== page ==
|Re: Understanding HP-16C integer division|
Message #13 Posted by Dale Reed on 16 Oct 2012, 10:50 p.m.,
in response to message #12 by Marcus von Cube, Germany
Marcus has hit the nail on the head. Neil, look at your own 1's complement and 2's complement bit patterns. In a "simple binary adder", the 1's complement case implies that -0 + 1 = 0 !!! (The bit pattern wraps from 1111 to 0000, kind of like 999 + 1 = (1)000, using a 3-digit decimal adder.) In 2's complement, the "simple binary adder" correctly says that -1 + 1 = 0 (same bit patterns). This behavior of 2's complement addition/subtraction close to zero is what's important, and keeps the hardware simple and fast.
Notice, however, with 2's complement, what happens at the 7 + 1 = -8 end, though. You simply MUST be aware of the word length and representation. I've seen any number of cases of code where the programmer was using an 8-bit signed (2's complement) integer and wrote an expression like:
IF (x = 200) THEN ..... END_IF;
There are two problems here. First, the Editor/Compiler in Question is not smart enough to even warn about this, even though it "knows" the Type of "x". Second, and more important, the Implementation in Question treats "200" as a 32-bit signed integer constant, and it promotes the x operand to a 32-bit signed integer before it performs the operation. x is always promoted by "sign extension" -- taking "bit 7" (the high-order bit of the 8-bit integer) and copying it out to the new bits of higher order, thus maintaining its arithmetic value. So the comparison is comparing x (which is always in the range -128 .. 127) to 200, which will never evaluate true.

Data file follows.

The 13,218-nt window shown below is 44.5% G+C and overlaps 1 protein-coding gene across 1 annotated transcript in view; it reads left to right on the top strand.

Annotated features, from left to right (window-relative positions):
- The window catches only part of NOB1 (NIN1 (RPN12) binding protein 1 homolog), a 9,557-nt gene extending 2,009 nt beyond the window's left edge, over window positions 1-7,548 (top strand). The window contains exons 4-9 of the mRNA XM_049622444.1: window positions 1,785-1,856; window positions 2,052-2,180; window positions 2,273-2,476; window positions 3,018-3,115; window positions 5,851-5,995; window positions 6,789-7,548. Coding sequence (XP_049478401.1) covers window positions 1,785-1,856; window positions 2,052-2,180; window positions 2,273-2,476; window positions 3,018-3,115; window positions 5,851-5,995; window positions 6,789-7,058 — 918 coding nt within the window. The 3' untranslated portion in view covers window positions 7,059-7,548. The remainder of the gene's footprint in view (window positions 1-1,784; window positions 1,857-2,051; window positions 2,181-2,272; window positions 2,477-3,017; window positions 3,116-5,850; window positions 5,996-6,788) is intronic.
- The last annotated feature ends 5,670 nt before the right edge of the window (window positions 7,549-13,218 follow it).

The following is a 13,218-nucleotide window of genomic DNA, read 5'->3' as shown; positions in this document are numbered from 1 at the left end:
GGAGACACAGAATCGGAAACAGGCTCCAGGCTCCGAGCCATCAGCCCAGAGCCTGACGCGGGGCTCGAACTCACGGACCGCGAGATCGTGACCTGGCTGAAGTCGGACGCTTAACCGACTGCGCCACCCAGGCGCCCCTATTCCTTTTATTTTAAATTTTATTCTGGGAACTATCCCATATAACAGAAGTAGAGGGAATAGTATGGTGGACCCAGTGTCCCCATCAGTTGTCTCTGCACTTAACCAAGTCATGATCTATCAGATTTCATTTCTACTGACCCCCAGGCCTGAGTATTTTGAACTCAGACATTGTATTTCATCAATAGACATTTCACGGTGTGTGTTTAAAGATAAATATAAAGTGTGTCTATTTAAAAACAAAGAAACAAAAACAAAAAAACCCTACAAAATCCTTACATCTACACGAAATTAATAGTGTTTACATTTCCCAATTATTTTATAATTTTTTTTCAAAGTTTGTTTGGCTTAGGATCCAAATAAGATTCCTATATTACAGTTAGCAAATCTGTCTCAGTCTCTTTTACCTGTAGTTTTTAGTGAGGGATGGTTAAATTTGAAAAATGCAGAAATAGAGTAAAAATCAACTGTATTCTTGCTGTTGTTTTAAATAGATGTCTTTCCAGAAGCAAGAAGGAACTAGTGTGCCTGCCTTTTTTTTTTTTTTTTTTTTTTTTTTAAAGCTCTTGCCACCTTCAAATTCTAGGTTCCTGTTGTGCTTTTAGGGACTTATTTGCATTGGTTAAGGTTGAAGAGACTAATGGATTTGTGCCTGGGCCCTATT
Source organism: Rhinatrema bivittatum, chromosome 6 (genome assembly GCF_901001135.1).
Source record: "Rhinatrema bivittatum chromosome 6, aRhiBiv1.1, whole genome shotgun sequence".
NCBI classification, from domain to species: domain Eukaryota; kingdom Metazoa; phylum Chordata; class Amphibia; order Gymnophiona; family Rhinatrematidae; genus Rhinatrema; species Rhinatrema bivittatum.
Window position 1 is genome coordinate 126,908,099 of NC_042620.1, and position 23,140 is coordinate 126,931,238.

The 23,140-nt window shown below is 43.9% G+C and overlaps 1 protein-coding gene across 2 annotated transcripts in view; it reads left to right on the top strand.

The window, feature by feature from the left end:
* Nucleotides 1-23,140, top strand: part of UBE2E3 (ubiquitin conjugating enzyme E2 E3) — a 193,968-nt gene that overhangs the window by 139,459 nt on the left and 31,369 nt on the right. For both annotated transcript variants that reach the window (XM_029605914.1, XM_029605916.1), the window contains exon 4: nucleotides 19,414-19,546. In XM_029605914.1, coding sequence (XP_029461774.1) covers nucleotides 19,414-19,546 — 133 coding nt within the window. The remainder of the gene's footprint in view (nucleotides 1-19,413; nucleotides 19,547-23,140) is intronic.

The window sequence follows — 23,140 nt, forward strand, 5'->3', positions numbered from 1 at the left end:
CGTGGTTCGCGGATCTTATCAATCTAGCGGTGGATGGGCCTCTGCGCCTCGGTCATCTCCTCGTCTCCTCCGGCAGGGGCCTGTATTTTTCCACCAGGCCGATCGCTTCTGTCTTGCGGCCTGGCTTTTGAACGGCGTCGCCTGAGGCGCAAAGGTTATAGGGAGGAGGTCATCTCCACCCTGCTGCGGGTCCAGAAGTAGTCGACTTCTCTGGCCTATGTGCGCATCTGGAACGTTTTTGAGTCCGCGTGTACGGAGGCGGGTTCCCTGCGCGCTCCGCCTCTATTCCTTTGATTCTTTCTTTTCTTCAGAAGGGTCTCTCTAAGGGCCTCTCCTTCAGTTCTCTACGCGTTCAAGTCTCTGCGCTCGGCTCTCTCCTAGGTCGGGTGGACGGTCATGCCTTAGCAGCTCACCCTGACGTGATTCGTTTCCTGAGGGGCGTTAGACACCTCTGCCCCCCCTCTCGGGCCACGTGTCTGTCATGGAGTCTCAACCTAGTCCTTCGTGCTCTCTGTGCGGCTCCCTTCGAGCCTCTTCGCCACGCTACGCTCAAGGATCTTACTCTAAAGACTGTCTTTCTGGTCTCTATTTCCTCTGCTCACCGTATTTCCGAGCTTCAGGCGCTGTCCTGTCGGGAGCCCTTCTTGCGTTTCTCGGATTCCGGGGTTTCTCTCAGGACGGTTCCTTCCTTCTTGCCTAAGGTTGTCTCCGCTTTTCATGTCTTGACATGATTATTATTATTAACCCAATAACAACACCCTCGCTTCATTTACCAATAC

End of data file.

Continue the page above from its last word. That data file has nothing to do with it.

The first edition of Kernighan and Ritchie "The C Programming Language" kind of "punted" (and told the truth about varied implementations at the time) and stated that the only thing you can infer about integer types from the language definition (not knowing the details of the language implementation) is that a "long int" is "at least as long" as an "int", and an "int" is "at least as long" as a "short int". Ever since, people have debated in standards committees (so, ANSI-C) and written (fairly confusing, in some implementations) header files and compiler options to determine the sizes of these integers.
When the industrial Programmable Controller language standard IEC-61131-3 was written, they cast it in stone: SINT (short signed integer) = 8 bits, INT = 16 bits, DINT (double integer) = 32 bits, and LINT (long integer) = 64 bits. These are all 2's complement signed, to get back on topic....